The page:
28 Jul A Few Thoughts
Peggy and Peter, with slightly different emphases, both criticize me for focusing too narrowly on domestic legal policy. As Peggy puts it, by doing so, I “implicitly endorse the notion that the U.S. is unique in its experience of terrorism and the challenge of crafting laws to address it.” It’s a point worth addressing explicitly.
The United States is not the first country to have to reconcile strong antiterrorism steps with the rule of law. Far from it. Yet it is important not to understate or overlook the genuinely unique features of the emerging American confrontation with terrorism–features that make a multilateral approach both necessary and, at times, profoundly difficult, features that also necessitate to some degree the hybridization of law enforcement and military powers that we otherwise try to keep distinct.
To my knowledge, the United States is the first–and only–country ever to face and fight a significant and sustained terrorist threat based halfway around the world that is unreachable by traditional judicial or diplomatic means and that is truly international–in the sense of operating in many nations simultaneously. From the beginning, confronting Al Qaeda has required military operations in remote theaters of conflict, liason with governments all over the world, law enforcement and intelligence operations, and covert actions. Neither the British experience with the IRA nor the Israeli experience with any of that state’s many foes remotely approaches the extension and range the war on terror has required of us. Even before 9/11, for example, the United States had sent cruise missiles into two countries (Afghanistan and the Sudan) and had contemplated hiring tribal mercinaries in Afghanistan to kidnap (and maybe kill) Osama Bin Laden. This is not the same as Spain’s confrontation with ETA. And the fact that a pure law enforcement model might have been adequate against the Red Brigaids gets you only so far.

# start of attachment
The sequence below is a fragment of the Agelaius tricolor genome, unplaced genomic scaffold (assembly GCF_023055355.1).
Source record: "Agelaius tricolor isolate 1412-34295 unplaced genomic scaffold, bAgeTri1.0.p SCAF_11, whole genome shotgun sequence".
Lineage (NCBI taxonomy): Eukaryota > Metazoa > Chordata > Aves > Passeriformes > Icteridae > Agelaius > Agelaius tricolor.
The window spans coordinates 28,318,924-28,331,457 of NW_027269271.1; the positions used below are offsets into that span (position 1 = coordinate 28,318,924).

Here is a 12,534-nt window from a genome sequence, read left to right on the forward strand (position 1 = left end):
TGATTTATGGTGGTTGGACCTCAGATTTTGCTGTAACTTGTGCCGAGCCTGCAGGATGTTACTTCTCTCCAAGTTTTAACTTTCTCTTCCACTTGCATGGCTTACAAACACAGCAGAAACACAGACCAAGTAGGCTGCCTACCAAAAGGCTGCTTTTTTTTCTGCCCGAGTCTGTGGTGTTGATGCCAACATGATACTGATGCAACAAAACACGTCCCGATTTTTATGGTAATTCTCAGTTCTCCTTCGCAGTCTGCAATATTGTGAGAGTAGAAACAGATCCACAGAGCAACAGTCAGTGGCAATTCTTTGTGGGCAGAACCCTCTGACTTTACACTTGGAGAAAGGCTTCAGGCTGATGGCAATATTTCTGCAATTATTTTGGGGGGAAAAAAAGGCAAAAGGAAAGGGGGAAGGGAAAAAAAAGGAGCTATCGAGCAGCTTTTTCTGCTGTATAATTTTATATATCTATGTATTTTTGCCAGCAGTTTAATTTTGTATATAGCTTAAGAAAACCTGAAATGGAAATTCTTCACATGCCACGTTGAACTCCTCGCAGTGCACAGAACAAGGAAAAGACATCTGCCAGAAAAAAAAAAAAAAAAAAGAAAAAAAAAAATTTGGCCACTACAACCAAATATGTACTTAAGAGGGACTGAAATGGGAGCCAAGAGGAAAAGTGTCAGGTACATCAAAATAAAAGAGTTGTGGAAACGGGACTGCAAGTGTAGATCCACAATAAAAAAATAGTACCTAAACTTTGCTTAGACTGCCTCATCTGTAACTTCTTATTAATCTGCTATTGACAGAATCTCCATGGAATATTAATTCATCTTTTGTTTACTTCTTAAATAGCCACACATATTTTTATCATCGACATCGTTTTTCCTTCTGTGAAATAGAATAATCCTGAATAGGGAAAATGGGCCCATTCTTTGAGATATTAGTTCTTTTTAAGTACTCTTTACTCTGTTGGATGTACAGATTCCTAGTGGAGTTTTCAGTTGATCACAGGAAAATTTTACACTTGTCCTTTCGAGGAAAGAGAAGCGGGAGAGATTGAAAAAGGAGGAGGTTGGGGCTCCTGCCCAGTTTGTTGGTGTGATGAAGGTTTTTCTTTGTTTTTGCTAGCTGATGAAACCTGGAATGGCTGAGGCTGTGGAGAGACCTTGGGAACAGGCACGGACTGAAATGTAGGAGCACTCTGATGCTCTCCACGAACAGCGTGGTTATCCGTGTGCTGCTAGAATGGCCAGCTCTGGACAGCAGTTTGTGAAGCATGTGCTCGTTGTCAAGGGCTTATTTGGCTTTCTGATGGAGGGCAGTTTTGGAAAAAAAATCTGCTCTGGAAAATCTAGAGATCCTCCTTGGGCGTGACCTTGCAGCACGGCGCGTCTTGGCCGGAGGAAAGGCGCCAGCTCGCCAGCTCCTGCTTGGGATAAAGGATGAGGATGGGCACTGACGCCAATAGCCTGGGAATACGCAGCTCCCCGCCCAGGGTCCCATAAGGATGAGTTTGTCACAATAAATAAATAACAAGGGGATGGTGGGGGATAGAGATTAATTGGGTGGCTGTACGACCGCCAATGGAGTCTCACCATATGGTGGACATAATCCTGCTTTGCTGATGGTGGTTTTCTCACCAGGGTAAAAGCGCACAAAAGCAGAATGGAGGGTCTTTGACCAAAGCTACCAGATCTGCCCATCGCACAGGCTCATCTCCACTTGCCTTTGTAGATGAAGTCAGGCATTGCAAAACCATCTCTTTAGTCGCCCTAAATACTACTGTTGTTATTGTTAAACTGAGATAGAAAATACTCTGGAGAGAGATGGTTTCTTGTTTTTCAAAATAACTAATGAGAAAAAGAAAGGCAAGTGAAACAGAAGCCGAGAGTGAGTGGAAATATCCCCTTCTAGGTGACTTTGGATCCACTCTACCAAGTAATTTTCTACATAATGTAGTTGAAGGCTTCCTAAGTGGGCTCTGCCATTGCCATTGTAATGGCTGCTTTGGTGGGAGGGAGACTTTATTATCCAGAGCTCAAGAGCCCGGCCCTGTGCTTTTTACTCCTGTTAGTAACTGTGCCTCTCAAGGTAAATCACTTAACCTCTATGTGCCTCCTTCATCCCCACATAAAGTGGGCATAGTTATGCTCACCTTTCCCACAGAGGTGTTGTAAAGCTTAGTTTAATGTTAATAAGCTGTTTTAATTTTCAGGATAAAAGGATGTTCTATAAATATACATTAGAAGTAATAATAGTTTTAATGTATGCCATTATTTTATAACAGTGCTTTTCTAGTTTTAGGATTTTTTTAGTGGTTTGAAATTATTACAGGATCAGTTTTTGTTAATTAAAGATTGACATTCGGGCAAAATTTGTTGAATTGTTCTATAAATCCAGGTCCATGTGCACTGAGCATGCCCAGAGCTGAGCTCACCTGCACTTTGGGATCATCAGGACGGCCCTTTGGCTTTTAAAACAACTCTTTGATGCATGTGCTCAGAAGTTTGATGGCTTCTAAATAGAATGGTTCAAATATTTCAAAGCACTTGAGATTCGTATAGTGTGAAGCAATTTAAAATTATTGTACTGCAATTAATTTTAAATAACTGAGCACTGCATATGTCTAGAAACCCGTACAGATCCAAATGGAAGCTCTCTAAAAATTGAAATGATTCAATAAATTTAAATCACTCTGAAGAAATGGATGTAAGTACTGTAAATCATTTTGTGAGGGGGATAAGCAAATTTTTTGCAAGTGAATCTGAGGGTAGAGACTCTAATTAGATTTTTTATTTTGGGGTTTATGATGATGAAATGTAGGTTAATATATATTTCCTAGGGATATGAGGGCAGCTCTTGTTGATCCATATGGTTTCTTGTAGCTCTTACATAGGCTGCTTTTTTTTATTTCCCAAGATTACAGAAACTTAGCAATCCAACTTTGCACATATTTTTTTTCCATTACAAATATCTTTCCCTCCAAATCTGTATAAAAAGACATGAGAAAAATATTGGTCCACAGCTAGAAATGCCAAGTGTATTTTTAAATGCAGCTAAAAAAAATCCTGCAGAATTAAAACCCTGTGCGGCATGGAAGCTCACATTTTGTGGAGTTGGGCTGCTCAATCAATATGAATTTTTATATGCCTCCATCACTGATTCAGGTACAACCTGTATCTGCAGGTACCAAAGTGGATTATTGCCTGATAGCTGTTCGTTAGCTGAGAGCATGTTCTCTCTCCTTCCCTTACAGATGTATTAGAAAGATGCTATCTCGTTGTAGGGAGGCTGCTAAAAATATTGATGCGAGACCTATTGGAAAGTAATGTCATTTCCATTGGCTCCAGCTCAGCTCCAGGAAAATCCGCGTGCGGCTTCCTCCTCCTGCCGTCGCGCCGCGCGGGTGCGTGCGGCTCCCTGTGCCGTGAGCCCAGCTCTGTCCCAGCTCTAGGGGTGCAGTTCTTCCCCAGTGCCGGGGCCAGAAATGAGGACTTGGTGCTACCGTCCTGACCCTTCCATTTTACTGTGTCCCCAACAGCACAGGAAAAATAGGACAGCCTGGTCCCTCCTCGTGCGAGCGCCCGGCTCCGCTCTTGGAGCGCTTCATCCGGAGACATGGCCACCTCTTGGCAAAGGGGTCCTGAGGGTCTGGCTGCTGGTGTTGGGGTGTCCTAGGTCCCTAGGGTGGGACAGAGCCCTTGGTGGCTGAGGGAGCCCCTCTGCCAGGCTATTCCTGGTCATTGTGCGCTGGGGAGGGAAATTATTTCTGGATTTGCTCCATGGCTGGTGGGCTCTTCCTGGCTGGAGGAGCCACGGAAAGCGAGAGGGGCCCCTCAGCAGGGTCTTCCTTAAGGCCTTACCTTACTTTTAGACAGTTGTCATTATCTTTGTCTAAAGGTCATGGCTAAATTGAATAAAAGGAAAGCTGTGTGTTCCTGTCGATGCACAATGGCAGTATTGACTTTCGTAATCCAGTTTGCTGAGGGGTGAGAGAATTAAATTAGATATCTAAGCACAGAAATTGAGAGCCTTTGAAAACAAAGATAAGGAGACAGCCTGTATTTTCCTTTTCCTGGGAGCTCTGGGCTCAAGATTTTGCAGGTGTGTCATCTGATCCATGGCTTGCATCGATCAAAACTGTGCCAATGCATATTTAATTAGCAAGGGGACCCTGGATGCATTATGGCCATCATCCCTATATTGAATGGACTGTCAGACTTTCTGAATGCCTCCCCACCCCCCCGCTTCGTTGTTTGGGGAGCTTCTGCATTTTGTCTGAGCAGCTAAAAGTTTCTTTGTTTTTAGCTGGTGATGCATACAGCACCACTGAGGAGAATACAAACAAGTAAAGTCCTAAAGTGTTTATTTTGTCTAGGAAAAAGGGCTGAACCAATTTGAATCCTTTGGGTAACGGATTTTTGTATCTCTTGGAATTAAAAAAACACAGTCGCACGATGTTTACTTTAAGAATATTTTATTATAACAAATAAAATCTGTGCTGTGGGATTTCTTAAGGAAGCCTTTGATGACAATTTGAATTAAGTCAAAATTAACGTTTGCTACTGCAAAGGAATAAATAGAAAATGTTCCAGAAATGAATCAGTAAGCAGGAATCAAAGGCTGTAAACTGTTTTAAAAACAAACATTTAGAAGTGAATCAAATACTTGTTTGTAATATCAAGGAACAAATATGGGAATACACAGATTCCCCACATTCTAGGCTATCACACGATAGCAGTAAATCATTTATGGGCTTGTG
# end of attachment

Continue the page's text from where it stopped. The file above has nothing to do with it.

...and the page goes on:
I draw two conclusions from this. The first is that Peggy and Peter are right; multilateralism is important. Operating internationally to the extent that we do requires cooperation from allies, and you can only get that if you’re willing to play ball with those allies. The other conclusion–and it is firmly in tension with the first–is that sometimes, we’re going to do things that other countries who confront more regional terrorist threats than we do don’t do and don’t like. The reason is simple: We have to, and they don’t. And that goes for our laws too. We have to have laws that regulate behaviors they don’t have to have laws regulating–because they are behaviors in which they don’t engage. You don’t need a detention statute for aliens captured abroad outside of the criminal context if you don’t capture aliens abroad outside of the criminal context. So while I agree that we need to work with multilateral institutions and develop international law as a tool for the tasks at hand, I think there will always be a measure of tension between American needs and those institutions and norms. I’m not sure there’s a way around that problem.
A brief word in response to Kevin’s post: I doubt that anyone has ever before been accused of neoconservativism for supporting international tribunals, as Kevin accuses me for my stray comment noting that international criminal tribunals offer flexibility that the Bill of Rights does not offer. For the record, I was thinking of the hearsay rule in both the Yugoslavia and Tanzania tribunals, which–if memory serves–is more lenient than the rules that govern the much-derided military commissions. My point was simply that to the extent flexibility on such matters is necessary–as I believe it is–international tribunals offer a less controversial way to achieve such flexibility than the ones we have pursued.